Temperature control elements are provided to control the temperature of the platform during incubation of a fluid thereupon. The invention therefore provides heating elements, including heat lamps, direct laser heaters, Peltier heat pumps, resistive heaters, ultrasonication heaters and microwave excitation heaters, and cooling elements including Peltier devices and heat sinks, radiative heat fins and other components to facilitate radiative heat loss. Thermal devices are preferably arrayed to control the temperature of the platform over a specific area or multiplicity of areas. Preferably, heating and cooling elements comprise the platforms of the invention comprising a thermal regulation layer in the platform surface that is in thermal contact with the microfluidics components, most preferably microchannels as described herein. The temperature of any particular area on the platform (preferably, the microchannels at any particular thermally regulated area) is monitored by resistive temperature devices (RTD), thermistors, liquid crystal birefringence sensors or by infrared interrogation using IR-specific detectors, and can be regulated by feedback control systems. Temperature control on the microsystems platforms of this invention is most preferably achieved using the methods and devices disclosed in co-owned U.S. Pat. No. 6,063,589, incorporated by reference herein.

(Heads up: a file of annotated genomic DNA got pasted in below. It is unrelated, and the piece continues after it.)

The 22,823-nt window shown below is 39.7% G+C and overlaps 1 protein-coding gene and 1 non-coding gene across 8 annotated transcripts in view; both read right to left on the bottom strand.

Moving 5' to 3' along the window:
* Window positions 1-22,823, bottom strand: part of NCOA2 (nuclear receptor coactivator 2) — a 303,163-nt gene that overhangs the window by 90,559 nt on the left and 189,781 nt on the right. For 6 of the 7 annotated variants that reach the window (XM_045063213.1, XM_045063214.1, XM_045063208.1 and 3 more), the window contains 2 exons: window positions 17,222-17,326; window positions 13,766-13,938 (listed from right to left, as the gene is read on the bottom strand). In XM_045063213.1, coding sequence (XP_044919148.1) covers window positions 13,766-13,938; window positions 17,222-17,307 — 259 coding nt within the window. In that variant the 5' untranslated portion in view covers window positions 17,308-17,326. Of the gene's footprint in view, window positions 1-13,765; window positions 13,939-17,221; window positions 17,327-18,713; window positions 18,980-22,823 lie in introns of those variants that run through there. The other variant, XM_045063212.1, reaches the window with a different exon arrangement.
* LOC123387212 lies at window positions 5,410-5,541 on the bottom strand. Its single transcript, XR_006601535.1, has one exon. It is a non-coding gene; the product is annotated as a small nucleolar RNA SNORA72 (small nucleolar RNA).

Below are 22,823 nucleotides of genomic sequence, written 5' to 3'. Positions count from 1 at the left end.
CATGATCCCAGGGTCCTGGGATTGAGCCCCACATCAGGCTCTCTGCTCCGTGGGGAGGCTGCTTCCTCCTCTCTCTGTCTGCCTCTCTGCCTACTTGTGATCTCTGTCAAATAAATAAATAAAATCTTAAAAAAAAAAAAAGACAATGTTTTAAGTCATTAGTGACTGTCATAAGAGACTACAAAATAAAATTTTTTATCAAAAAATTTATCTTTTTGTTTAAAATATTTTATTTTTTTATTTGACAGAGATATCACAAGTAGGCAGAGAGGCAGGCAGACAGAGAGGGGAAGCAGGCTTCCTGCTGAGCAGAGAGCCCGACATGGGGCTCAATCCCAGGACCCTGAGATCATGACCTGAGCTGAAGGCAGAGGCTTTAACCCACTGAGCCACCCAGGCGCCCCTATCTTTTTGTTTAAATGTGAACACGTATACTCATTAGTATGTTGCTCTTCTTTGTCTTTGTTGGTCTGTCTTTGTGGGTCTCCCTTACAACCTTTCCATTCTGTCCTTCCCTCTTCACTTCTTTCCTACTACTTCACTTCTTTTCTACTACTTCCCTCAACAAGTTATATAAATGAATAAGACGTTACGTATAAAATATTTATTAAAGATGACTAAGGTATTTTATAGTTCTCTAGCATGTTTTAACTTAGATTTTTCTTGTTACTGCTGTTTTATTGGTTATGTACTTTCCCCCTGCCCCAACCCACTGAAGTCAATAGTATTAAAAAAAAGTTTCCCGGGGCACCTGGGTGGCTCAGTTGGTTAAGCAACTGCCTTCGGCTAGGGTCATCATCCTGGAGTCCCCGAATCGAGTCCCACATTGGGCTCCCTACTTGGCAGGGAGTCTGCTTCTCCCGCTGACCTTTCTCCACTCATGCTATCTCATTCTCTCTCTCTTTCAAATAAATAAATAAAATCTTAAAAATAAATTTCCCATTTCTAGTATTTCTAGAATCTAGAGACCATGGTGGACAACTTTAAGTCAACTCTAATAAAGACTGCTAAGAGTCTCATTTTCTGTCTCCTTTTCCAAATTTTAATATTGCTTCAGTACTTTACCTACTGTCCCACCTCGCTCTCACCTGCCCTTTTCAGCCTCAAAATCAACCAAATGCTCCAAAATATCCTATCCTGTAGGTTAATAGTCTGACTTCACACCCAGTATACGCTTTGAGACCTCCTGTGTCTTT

In preferred embodiments, portions of the microsystems platform surface are adapted for providing regions of controlled temperature (termed “thermal regions” or “thermal arrays” herein) using integral heating elements as disclosed in U.S. Pat. No. 6,063,589, incorporated by reference. In more preferred embodiments, the portions of the microsystems platform surface are constituted in arrays of thermal control elements, most preferably wherein is produced adjacent regions of the platform surface having different temperatures. In preferred embodiments, the platform also comprises other components as disclosed in co-owned and co-pending patent applications U.S. Ser. Nos. 08/761,063, filed Dec. 5, 1996; 08/768,990, filed Dec. 18, 1996; 08/910,726, filed Aug. 12, 1997; 08/995,056, filed Dec. 19, 1997; 09/315,114, filed May 19, 1999, the disclosures of each of which are explicitly incorporated by reference herein, most preferably channels and microchannels, whereby fluid flow transverses each of the different regions having different temperatures at least once, or more preferably, several times. In these embodiments, the amount of time fluid is within any particular thermal region, and thus at any particular temperature is dependent on the path length of the channel in the region, the square of the hydraulic diameter of the channel, and the square of the rotational speed of the platform. In preferred embodiments, the arrays comprise at least 2 or 3 regions of different temperature adjacent to one another. In certain embodiments, the thermal regions are rectangular in shape, while in order embodiments the thermal regions are wedge-shaped, having a broader annular diameter at positions distal to the axis of rotation than at positions proximal to the axis of rotation.